Italy is the country most steeped in winemaking history with by far the largest number of local or native grape varieties. At last count, Italy grows an estimated 2,000 different grape varieties (more than all those from France, Spain and Portugal combined), of which roughly 400 have been genetically identified. Though blessed with a huge variety of microclimates and terroirs, it is these relatively unknown native grape varietals that represent the single greatest winemaking asset shared by Italian producers.
Another very important feature of Italian wines is that Italians like to drink wine with food, and so prefer sleek, high acid white and reds that will generally match well with food. Italian wine is the most widely exported in the world, with Germany, Great Britain and the United States being the main importers.
There are myriads of wines resulting from many climates and terrains. Differences in soils and historical backgrounds have led to an Italian classification system of Denominazione di Origine Controllata or DOC (modelled after the Appellation d’Origine Controlée or AOC of France), Denominazione di Origine Controllata e Garantita or DOCG and Indicazione Geografica Tipica or IGT. These are not quality markers, but rather a guarantee that the wines are made from grapes grown in specific areas, from specific grape varieties and in a specific fashion; producers need to abide by government imposed parameters, such as minimum yield levels and oak-aging periods.
Due to the fact that Italy has long been associated with viticulture and winemaking, many of its wines are not just varietally labelled, but are named after a specific place. This is similar to what happens in France and is beginning to happen in New World producing countries as well. Clearly, some areas in Italy are better suited to certain grape varieties, and the resulting wines are better or characterised by a specific aroma or flavour, than those made elsewhere with the same grape. For this reason, you will find wines made with the Sangiovese variety that are labeled either Sangiovese or Chianti Classico. Similarly, in Piedmont both Nebbiolo and Barolo wines are made. This is because the wines made in the small production zone of Chianti Classico or Barolo are different from those made elsewhere in Tuscany or Piedmont, and are therefore labelled with the place name to set them apart.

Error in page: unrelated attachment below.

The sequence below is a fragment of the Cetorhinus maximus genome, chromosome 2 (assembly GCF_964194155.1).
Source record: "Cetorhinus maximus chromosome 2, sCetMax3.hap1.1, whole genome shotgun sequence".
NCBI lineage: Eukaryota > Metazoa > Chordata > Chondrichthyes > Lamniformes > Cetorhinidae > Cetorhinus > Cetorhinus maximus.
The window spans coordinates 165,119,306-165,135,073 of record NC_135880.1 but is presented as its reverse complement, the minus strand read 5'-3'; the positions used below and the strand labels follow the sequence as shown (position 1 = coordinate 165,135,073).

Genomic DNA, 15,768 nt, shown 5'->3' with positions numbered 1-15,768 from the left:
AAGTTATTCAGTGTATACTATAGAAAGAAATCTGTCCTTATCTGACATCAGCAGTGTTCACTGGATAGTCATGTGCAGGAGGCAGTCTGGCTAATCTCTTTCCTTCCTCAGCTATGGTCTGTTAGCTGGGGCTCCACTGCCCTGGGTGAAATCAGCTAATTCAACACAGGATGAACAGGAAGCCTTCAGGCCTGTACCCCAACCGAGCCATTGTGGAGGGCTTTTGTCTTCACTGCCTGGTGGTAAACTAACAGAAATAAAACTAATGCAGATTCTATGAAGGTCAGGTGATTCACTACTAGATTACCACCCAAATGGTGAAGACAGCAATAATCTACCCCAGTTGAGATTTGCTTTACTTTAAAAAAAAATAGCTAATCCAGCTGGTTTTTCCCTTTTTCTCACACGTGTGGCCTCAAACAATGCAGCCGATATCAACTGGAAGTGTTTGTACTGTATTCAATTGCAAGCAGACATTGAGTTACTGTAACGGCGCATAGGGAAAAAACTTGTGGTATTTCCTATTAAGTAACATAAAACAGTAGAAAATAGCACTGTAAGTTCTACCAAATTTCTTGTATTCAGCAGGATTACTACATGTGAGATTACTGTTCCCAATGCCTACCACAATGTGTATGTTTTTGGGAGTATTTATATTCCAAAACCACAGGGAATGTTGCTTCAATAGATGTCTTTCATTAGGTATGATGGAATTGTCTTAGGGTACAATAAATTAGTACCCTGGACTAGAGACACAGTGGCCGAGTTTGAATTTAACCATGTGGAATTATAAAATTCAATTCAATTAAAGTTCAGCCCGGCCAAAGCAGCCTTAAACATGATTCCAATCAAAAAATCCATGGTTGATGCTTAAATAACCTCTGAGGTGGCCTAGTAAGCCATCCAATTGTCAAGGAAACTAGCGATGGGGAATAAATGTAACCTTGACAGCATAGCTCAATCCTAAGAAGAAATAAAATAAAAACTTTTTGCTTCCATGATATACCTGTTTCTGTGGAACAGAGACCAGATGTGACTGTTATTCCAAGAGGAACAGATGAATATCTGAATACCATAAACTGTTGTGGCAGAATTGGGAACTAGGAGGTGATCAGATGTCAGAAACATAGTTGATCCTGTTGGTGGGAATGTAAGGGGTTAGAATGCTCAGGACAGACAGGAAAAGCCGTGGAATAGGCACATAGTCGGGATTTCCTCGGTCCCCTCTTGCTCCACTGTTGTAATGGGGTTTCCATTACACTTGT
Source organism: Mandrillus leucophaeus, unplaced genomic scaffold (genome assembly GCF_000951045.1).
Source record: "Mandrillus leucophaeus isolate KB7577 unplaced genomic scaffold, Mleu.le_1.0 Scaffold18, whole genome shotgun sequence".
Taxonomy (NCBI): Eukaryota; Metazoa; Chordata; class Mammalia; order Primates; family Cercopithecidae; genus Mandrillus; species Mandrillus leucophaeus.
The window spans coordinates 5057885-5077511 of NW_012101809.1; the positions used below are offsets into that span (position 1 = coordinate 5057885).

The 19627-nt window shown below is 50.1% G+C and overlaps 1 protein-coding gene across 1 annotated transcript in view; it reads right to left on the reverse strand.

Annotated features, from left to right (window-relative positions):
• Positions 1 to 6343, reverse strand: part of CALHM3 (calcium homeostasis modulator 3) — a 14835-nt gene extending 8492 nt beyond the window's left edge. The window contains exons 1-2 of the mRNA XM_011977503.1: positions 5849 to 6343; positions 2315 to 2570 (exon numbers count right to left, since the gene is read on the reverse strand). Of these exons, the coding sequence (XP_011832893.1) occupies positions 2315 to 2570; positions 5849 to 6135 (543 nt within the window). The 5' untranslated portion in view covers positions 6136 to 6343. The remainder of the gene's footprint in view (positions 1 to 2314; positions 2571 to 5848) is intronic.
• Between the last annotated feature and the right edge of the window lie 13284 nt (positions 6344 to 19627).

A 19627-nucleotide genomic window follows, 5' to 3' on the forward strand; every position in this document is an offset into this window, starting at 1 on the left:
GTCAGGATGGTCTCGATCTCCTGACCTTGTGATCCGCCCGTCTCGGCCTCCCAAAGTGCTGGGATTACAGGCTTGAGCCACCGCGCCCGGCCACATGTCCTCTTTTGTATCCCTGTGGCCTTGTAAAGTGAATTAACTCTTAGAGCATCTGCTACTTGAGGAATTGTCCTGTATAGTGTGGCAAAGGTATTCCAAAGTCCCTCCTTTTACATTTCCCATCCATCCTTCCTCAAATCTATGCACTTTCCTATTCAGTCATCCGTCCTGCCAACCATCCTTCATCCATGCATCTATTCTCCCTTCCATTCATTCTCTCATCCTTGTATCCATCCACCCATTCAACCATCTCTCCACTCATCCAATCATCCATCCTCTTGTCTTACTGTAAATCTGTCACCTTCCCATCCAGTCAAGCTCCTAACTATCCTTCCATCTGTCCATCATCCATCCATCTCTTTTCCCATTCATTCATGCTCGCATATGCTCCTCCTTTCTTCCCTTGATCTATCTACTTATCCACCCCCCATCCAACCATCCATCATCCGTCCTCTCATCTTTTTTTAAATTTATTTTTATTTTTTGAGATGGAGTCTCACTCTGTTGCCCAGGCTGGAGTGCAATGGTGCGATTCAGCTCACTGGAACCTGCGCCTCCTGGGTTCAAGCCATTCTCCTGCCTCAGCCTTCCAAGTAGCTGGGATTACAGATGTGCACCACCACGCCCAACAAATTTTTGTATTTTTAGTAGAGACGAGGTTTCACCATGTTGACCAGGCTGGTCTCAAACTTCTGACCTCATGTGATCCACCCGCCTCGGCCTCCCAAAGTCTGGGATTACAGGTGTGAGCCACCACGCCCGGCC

Though Italy has long been known as a red wine country, some of its most famous wines are white: Soave (made mainly with the Garganega grape), Verdicchio dei Castelli di Jesi and Verdicchio di Matelica (made with the Verdicchio grape), Ribolla Gialla, Friulano and Malvasia wines from Friuli Venezia Giulia, Vermentino from Liguria and Sardinia, Fiano and Greco from Campania. World famous reds include those of Barolo, Barbaresco, Gattinara and Carema (all or mainly made with the Nebbiolo grape), Chianti, Vino Nobile di Montepulciano and Brunello di Montalcino (all or mainly made with Sangiovese), Aglianico del Vulture and Taurasi (all made with the Aglianico grape), Valpolicella and Amarone in Veneto, and Nero d’Avola from Sicily. International varieties such as Cabernet Sauvignon and Merlot also play leading roles in specific areas, such as with the 'Super Tuscan' wines (which most often are blends of international varieties, but can be 100% Sangiovese). Each of Italy’s 20 regions produces a range of wines highly typical of its terroir and traditions and the wines are some of the world’s greatest.